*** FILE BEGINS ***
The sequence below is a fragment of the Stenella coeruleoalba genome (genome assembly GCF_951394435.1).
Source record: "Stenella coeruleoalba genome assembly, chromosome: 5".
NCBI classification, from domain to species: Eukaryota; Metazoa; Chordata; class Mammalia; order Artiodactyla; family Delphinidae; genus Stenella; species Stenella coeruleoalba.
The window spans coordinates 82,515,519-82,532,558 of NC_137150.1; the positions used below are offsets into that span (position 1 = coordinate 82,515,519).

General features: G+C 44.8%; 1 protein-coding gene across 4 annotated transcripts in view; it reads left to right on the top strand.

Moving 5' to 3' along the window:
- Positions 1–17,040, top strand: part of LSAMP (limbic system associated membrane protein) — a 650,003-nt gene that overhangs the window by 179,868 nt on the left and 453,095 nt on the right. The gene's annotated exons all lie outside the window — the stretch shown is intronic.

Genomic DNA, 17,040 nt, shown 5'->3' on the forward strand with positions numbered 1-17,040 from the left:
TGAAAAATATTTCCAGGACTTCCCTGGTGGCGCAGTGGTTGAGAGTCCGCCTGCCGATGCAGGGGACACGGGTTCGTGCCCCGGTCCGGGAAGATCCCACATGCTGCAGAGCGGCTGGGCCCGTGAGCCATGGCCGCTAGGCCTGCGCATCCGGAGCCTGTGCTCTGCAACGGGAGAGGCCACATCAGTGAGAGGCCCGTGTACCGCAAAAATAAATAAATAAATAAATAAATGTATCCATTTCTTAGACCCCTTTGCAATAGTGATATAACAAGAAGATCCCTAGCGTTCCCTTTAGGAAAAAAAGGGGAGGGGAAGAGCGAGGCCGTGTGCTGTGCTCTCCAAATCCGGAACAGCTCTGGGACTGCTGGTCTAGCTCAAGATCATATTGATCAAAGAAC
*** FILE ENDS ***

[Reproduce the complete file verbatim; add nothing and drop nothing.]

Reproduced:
The sequence below is a fragment of the Stenella coeruleoalba genome (genome assembly GCF_951394435.1).
Source record: "Stenella coeruleoalba genome assembly, chromosome: 5".
NCBI classification, from domain to species: Eukaryota; Metazoa; Chordata; class Mammalia; order Artiodactyla; family Delphinidae; genus Stenella; species Stenella coeruleoalba.
The window spans coordinates 82,515,519-82,532,558 of NC_137150.1; the positions used below are offsets into that span (position 1 = coordinate 82,515,519).

General features: G+C 44.8%; 1 protein-coding gene across 4 annotated transcripts in view; it reads left to right on the top strand.

Moving 5' to 3' along the window:
- Positions 1–17,040, top strand: part of LSAMP (limbic system associated membrane protein) — a 650,003-nt gene that overhangs the window by 179,868 nt on the left and 453,095 nt on the right. The gene's annotated exons all lie outside the window — the stretch shown is intronic.

Genomic DNA, 17,040 nt, shown 5'->3' on the forward strand with positions numbered 1-17,040 from the left:
TGAAAAATATTTCCAGGACTTCCCTGGTGGCGCAGTGGTTGAGAGTCCGCCTGCCGATGCAGGGGACACGGGTTCGTGCCCCGGTCCGGGAAGATCCCACATGCTGCAGAGCGGCTGGGCCCGTGAGCCATGGCCGCTAGGCCTGCGCATCCGGAGCCTGTGCTCTGCAACGGGAGAGGCCACATCAGTGAGAGGCCCGTGTACCGCAAAAATAAATAAATAAATAAATAAATGTATCCATTTCTTAGACCCCTTTGCAATAGTGATATAACAAGAAGATCCCTAGCGTTCCCTTTAGGAAAAAAAGGGGAGGGGAAGAGCGAGGCCGTGTGCTGTGCTCTCCAAATCCGGAACAGCTCTGGGACTGCTGGTCTAGCTCAAGATCATATTGATCAAAGAAC